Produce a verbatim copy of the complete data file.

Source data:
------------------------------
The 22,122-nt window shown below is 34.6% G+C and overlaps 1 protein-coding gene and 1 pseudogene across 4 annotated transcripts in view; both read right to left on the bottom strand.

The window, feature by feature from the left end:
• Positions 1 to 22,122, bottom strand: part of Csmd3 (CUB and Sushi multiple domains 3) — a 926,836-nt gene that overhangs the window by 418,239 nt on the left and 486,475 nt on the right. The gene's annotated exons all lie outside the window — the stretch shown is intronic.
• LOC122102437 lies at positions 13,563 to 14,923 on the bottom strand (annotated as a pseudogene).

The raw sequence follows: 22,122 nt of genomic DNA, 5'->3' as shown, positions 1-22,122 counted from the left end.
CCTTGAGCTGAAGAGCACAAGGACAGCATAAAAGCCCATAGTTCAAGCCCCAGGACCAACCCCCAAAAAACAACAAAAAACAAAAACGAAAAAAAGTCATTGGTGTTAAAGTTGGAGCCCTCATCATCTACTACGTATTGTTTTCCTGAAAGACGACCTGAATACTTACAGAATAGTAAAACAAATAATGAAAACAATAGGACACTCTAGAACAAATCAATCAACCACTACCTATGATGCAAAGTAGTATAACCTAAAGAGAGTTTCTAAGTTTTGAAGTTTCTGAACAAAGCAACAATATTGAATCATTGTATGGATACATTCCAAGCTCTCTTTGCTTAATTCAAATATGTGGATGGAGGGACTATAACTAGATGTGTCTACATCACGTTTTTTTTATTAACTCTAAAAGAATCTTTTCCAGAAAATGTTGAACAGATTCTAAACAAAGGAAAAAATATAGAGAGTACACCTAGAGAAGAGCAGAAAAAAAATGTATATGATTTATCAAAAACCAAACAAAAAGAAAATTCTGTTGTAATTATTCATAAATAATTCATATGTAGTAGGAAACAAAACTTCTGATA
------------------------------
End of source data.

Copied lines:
The 22,122-nt window shown below is 34.6% G+C and overlaps 1 protein-coding gene and 1 pseudogene across 4 annotated transcripts in view; both read right to left on the bottom strand.

The window, feature by feature from the left end:
• Positions 1 to 22,122, bottom strand: part of Csmd3 (CUB and Sushi multiple domains 3) — a 926,836-nt gene that overhangs the window by 418,239 nt on the left and 486,475 nt on the right. The gene's annotated exons all lie outside the window — the stretch shown is intronic.
• LOC122102437 lies at positions 13,563 to 14,923 on the bottom strand (annotated as a pseudogene).

The raw sequence follows: 22,122 nt of genomic DNA, 5'->3' as shown, positions 1-22,122 counted from the left end.
CCTTGAGCTGAAGAGCACAAGGACAGCATAAAAGCCCATAGTTCAAGCCCCAGGACCAACCCCCAAAAAACAACAAAAAACAAAAACGAAAAAAAGTCATTGGTGTTAAAGTTGGAGCCCTCATCATCTACTACGTATTGTTTTCCTGAAAGACGACCTGAATACTTACAGAATAGTAAAACAAATAATGAAAACAATAGGACACTCTAGAACAAATCAATCAACCACTACCTATGATGCAAAGTAGTATAACCTAAAGAGAGTTTCTAAGTTTTGAAGTTTCTGAACAAAGCAACAATATTGAATCATTGTATGGATACATTCCAAGCTCTCTTTGCTTAATTCAAATATGTGGATGGAGGGACTATAACTAGATGTGTCTACATCACGTTTTTTTTATTAACTCTAAAAGAATCTTTTCCAGAAAATGTTGAACAGATTCTAAACAAAGGAAAAAATATAGAGAGTACACCTAGAGAAGAGCAGAAAAAAAATGTATATGATTTATCAAAAACCAAACAAAAAGAAAATTCTGTTGTAATTATTCATAAATAATTCATATGTAGTAGGAAACAAAACTTCTGATA